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Thermal radiation of neutrons

  1. Aug 5, 2013 #1
    All bodies with a temperature emit electromagnetic radiation also known as thermal radiation or blackbody radiation. If I understand it correctly, the origin of this is the thermal motion (acceleration) of the atoms and their included positive and negative charges leads to EM radiation.

    Would a bunch of neutrons at, say, room temperature emit infrared radiation? I would think they would as "all bodies with a positive temperature emit electromagnetic radiation". But I'm at a loss to explain why.
     
  2. jcsd
  3. Aug 7, 2013 #2
    A bunch of neutrons at a finite temperature T would emit thermal radiation. We have even observed such objects: neutron stars. I believe their spectra are roughly blackbody, but of course there are many interesting effects that play into the precise form of the spectrum.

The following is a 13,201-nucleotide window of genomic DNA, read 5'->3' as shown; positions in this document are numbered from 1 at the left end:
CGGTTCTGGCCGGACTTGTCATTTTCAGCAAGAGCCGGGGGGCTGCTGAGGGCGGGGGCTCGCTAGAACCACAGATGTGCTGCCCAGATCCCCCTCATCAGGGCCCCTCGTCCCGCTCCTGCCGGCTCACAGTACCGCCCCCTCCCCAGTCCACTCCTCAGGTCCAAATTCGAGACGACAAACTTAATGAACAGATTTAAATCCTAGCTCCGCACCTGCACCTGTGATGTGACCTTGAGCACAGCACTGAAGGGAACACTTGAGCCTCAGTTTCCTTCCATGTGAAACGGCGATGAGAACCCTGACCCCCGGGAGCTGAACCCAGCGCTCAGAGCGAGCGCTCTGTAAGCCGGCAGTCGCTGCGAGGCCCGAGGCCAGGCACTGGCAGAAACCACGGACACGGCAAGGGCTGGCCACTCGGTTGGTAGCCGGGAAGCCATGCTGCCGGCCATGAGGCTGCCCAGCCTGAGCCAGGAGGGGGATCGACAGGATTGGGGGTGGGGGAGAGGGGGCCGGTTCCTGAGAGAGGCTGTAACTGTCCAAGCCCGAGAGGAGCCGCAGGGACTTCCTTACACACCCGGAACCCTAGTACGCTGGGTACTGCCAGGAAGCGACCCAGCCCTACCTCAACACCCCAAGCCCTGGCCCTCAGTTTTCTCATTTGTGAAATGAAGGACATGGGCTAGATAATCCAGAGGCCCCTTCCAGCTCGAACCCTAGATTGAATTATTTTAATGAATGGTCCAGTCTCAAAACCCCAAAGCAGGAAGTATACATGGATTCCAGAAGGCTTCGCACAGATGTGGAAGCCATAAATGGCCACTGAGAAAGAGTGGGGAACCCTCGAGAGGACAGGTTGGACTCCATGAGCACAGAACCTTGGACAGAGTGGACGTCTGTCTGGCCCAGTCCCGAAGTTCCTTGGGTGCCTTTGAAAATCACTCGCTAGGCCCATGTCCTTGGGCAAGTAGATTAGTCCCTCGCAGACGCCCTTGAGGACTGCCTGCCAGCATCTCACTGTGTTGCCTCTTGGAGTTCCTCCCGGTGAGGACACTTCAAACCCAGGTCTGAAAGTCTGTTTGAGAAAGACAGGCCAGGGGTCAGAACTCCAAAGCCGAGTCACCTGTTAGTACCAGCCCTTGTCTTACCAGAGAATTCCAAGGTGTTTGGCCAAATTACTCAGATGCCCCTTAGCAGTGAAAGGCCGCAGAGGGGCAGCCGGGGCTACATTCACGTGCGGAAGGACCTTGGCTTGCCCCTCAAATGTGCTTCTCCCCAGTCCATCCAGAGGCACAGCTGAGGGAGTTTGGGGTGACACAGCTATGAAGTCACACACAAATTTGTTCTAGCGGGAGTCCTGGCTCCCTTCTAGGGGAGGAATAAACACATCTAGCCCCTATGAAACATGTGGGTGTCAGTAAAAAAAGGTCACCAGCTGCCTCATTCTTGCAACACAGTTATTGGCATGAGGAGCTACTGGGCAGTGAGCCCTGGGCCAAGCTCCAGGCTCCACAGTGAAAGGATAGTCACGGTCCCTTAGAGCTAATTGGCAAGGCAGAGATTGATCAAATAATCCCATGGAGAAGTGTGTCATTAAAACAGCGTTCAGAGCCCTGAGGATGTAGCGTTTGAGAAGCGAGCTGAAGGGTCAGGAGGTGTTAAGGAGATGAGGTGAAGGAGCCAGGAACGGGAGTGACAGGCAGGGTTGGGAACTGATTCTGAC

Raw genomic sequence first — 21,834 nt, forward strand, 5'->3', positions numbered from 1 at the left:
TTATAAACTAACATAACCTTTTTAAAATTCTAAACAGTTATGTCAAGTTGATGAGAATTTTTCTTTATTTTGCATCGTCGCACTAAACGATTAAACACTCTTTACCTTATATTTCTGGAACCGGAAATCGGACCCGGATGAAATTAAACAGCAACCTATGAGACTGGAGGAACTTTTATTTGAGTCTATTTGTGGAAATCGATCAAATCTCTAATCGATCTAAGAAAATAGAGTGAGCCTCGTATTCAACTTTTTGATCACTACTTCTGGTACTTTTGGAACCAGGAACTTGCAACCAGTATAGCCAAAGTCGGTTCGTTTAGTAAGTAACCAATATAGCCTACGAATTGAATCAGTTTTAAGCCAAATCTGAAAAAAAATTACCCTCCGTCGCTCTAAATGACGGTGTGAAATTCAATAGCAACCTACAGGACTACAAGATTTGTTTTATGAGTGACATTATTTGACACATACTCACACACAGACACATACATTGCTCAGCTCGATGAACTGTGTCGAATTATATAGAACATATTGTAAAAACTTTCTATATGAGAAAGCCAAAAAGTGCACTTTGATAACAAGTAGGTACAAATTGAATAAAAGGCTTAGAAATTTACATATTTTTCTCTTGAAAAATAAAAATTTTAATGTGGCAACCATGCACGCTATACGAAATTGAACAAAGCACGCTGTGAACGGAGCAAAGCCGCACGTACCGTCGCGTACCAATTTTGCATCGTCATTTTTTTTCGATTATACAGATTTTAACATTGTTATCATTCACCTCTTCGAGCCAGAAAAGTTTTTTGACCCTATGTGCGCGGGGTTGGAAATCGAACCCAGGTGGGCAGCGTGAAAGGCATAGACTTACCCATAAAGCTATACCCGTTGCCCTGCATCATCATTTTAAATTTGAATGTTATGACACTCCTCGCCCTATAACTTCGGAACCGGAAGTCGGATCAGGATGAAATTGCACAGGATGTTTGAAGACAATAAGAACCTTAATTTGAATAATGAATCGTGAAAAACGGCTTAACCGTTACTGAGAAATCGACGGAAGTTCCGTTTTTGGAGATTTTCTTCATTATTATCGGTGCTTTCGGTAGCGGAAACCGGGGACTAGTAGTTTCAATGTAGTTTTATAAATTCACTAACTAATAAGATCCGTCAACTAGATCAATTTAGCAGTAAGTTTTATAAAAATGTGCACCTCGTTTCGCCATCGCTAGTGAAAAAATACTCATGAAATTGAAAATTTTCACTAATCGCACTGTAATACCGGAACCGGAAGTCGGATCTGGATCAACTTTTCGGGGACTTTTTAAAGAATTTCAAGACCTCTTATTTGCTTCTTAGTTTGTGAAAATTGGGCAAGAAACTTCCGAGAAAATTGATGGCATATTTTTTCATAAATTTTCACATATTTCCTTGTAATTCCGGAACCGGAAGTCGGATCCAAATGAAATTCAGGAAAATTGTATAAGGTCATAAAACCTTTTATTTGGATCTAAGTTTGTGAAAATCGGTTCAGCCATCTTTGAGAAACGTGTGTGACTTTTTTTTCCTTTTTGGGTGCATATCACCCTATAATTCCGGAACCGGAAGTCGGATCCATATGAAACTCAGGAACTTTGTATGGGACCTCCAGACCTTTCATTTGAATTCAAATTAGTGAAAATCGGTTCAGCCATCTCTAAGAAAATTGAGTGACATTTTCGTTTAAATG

Are you confused because a neutral particle shouldn't couple to the EM field? Remember, though, that the neutron has a nonzero magnetic dipole moment, and it is actually composed of fractionally-charged quarks. So it can couple to the EM field.
     
  4. Aug 7, 2013 #3
    Not only do neutrons emit electromagnetic energy [thermal energy] they actually emit electrons!! That's called beta decay. This suggests 'a neutron is a proton plus an electron combined' which is likely an over simplification that started with Rutherford.

    edit: found a brief description here:

    http://en.wikipedia.org/wiki/Neutron#Intrinsic_properties

    You can also tell a neutron has some EM character [electron like] because it has a magnetic dipole moment.
     
  5. Aug 7, 2013 #4
    Forgot to say: If anything emits thermal energy, its because the emitter is not in the most stable, low energy state....so it's likely that as the neutron constitutents emit EM energy they settle to a lower energy configuration.
     
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